Lower Saxony and Bremen
Artificial islands for rare birds
3/22/2022 6:34 am
Rare bird species will soon be able to romp on artificial islands in two lakes in the Harburg district. At the beginning of spring, and thus of the breeding season, rare birds are allowed to settle there unmolested.
Winsen (dpa / lni) – The district of Harburg is creating artificial islands for the resident animals at Lake Steller and Lake Junkernfeld. In the nature reserve, the islands are completed in time for the start of the breeding season for rare bird species. The Elbe Habitat Foundation developed the measure together with the lower nature conservation authority of the district of Harburg. Common terns, oystercatchers and ringed plovers and ringed plovers are said to find new breeding grounds. The Lower Seeveniederung is a special attraction for nature and bird lovers.
In the nature reserves “Untere Seeveniederung” and “Over Plack” two bird islands each were built in the lakes. At Steller Lake, the islands can be seen well from the bird-watching post. At the Junkernfeldsee they anchor a little further from the observation tower at the level of the new resting places for waterfowl.
Just a few decades ago, birds found enough breeding places in the water: almost all rivers had extensive gravel and sand banks and numerous small islands. They were important habitats for numerous bird species that depend on safe nesting sites as ground breeders. With the dikes, the construction of dams and the dredging, the innumerable sandbanks and islands disappeared.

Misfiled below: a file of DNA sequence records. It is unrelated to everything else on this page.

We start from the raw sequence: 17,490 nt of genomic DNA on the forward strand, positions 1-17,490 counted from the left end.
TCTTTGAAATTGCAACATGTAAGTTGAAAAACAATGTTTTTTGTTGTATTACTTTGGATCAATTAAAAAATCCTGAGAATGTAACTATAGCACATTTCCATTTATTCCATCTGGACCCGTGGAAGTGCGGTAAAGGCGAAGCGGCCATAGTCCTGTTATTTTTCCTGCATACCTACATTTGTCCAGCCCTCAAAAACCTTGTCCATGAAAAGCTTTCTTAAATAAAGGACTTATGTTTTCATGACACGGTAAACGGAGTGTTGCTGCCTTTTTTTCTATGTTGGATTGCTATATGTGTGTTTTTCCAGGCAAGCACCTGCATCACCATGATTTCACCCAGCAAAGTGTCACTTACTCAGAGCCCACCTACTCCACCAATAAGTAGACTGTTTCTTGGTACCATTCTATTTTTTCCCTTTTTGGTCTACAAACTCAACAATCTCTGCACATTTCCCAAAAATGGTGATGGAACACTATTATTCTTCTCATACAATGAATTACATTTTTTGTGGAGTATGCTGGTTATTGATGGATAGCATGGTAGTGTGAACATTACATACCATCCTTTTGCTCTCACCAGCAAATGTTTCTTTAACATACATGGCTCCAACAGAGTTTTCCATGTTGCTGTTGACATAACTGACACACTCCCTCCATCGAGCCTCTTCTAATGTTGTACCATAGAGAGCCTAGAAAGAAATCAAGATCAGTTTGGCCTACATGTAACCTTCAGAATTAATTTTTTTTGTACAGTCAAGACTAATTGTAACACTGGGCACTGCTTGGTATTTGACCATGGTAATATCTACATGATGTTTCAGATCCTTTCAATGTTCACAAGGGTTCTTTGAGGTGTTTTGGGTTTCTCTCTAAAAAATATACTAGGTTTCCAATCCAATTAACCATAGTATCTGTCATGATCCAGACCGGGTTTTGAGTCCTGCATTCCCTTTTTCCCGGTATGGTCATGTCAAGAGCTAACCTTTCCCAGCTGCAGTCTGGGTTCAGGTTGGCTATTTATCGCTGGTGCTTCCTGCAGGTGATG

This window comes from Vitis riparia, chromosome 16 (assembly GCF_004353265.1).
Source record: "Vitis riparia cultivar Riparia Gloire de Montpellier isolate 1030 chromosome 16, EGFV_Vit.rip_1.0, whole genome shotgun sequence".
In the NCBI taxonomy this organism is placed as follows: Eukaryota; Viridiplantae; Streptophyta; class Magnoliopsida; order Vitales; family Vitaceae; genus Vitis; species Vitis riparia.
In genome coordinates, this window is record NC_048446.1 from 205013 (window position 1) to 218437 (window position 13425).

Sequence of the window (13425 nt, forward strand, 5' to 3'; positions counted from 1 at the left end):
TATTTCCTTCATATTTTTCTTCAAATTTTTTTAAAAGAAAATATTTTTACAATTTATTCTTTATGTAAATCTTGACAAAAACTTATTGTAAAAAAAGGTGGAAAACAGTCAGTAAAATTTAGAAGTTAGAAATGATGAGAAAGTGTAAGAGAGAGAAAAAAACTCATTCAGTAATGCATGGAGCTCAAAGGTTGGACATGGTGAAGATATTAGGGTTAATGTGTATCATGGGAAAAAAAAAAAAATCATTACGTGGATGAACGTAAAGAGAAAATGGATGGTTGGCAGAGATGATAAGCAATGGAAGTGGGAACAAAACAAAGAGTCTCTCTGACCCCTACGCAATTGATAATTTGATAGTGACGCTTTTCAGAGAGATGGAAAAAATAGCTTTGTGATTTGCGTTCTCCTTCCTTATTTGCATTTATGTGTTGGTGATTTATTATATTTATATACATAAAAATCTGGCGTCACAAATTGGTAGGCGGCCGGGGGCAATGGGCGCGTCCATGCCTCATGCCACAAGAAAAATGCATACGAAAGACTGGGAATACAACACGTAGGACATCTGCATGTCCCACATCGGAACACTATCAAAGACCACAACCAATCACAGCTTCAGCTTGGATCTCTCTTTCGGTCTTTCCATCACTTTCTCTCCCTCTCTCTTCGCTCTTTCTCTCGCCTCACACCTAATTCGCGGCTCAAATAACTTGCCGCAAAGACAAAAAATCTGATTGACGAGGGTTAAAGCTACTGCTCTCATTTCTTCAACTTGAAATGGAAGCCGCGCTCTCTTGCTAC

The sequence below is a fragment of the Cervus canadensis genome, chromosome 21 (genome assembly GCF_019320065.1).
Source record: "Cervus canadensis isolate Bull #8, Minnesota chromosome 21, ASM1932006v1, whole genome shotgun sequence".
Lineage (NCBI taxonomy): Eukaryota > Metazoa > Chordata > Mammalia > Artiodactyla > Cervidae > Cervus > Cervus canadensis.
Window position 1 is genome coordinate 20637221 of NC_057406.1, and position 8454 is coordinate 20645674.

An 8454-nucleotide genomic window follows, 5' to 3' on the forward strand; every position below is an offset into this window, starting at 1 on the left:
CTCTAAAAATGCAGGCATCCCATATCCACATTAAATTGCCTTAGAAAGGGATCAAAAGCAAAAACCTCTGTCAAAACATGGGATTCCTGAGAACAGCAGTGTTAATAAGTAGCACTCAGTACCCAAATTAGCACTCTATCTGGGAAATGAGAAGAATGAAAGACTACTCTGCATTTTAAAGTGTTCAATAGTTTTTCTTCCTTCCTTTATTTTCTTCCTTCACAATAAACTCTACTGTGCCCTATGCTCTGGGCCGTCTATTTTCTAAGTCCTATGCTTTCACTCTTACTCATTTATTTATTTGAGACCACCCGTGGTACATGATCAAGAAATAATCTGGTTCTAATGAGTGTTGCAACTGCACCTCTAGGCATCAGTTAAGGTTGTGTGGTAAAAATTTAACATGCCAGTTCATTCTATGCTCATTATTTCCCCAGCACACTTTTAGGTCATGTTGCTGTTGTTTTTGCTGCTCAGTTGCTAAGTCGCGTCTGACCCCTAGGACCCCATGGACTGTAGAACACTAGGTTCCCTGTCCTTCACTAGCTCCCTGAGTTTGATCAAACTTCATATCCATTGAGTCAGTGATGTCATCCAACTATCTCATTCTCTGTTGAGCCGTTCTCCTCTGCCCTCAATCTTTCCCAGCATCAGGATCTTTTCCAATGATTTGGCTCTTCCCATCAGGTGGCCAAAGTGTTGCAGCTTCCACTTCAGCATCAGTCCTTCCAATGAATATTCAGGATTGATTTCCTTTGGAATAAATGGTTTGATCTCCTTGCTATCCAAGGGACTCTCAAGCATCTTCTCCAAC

Artificial installations already exist in the Schaalsee and Niedersächsische Elbtalaue biosphere reserves, in the Geltinger Birk nature reserve or in the Lebrade fishponds. “Experience has shown that the use of at least two neighboring islands is more advantageous than a single island,” explained Henrik Hufgard of the Elbe Habitat Foundation.
The four new islands each have a good nine square meters. They consist of seaworthy and food-grade plastic floats. A durable plastic frame is built over the 18 floats per island, which is stabilized by aluminum struts. This frame is filled with a layer of gravel about three inches thick, on which the birds can lay their broods and lay their eggs. Some clay ridges on the gravel surface offer chicks additional hiding places. Each floating island is secured with two anchors, galvanized chains, and plastic ropes.